Academy Animal Hospital, Springridge, Ohio
John Grant was closing the door to his Jeep Wrangler. In his right hand was a small bag filled with various paraphernalia
of death. He looked at the door of Mrs. Jordan's small home and dreaded going in. He knew what awaited him there — a small
Pekinese named Billy with multiple organ systems ebbing and clinging fitfully to life. This teetering at the border of existence
is all too familiar to doctors of veterinary medicine. He was there because Mrs. Wilson had requested that he come to her
house. He did this service infrequently but often felt good about providing this kind of service to a long-standing client.
Just then, his cell phone rang. It was Cathy Harmson, his registered tech at the office.
"Dr. Grant, Laura Ott just arrived with Jeeves. He was hit by a car, and his pulse is weak. He seems to be having some trouble
breathing and is cyanotic but quite alert and responsive otherwise."
"OK Cathy, here is what I want you to do," he began. "Get Sarah and whoever else is there to help you. We need to get him
some oxygen. First, examine the oral cavity for obstructions. Remove anything that is obstructing the airway. If nothing,
then oxygenate or intubate if necessary and then get an IV line going. If the blood pressure is too low to get a good vein,
then do a cut down like I have shown you in the past — use your best judgment. Once you have the IV established, follow the
crash protocol listed on the wall with steroids and bicarb and call me back when all this is going ... OK?"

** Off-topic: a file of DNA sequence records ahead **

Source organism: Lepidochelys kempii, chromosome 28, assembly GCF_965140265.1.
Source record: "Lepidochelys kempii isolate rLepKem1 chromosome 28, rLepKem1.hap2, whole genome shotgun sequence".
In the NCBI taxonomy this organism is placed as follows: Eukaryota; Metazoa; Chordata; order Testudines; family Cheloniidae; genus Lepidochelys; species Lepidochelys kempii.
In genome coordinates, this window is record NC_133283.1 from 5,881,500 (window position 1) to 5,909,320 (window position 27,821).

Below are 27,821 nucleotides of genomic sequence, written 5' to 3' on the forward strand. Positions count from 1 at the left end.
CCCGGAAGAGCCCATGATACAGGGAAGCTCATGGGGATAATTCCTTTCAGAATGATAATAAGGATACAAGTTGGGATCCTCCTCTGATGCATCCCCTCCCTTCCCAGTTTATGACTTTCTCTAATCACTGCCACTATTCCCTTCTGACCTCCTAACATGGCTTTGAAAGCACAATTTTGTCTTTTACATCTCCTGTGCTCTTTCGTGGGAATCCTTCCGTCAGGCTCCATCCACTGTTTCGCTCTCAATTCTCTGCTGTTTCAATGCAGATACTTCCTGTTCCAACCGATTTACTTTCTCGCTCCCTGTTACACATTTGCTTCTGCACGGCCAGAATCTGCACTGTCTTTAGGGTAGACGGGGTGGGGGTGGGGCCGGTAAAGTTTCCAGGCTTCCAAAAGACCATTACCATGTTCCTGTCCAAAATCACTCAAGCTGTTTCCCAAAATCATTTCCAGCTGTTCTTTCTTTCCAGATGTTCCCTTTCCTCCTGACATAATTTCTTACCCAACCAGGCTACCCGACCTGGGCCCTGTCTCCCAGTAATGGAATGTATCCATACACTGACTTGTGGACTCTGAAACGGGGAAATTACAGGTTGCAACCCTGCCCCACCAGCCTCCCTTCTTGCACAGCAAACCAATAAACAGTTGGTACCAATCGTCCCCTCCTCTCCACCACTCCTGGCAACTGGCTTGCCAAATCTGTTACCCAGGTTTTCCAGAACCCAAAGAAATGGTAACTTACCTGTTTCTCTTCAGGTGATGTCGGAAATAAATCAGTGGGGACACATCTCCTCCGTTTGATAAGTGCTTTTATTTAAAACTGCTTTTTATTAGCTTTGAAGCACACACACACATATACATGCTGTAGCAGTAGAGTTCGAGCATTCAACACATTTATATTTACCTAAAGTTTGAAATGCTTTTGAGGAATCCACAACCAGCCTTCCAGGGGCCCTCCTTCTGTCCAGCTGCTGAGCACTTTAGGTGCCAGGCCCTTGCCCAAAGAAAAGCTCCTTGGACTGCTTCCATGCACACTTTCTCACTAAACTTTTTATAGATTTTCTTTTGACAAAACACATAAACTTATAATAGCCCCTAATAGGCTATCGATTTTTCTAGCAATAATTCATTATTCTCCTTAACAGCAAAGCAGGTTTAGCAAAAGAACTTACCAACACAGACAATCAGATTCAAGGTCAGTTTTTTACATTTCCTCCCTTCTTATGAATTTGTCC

"OK, Dr. Grant"
Jeeves was an overactive Border Collie that unless leashed was more of a blur than a dog. John had thought in the past that
this particular dog might be subject to road trauma because of his speedy nature and his owner's cavalier attitude toward
supervision. His owner had even remarked in the past that she thought that Jeeves could outrun a car if pressed. It looks
like she had been wrong.
John took a moment to reflect. This is the third time in the past six months this type of situation had occurred. During the
other two times he had been up to his ears in alligators doing orthopedic procedures that had demanded his full attention.
During both of these times, Cathy had come through in similar crash situations with flying colors. Even if he left right now
to go back to the office, it might be too late.
John entered the Wilson home and found Billy laying in the kitchen in obvious distress. Thankfully, his end would be peaceful,
and Mrs. Wilson was gracious and grateful.
As Dr. Grant entered the hospital, he could see a knot of people gathered over the treatment table behind the pharmacy. The
hair raised on the back of his neck for a moment until he could see smiles on everyone's face as he closed in.
"Dr. Grant, Jeeves seems to be a lot better." Cathy cried with both emotion and restraint.
John looked the little zephyr over and smiled.
"He seems to have stabilized for the time being," he said. "Good job Cathy — now let us get him into X-ray and do some blood
Bowen Animal Clinic, Springridge, Ohio
Paul Bowen, DVM, walked into the practice at 7:30 am. His one lone staff member, Jan, had arrived an hour earlier to check
on the patients and clean the kennels. She was up front now answering the phone and checking in a few of the patients for
the day. There were two other part-time people to help Jan with similar duties.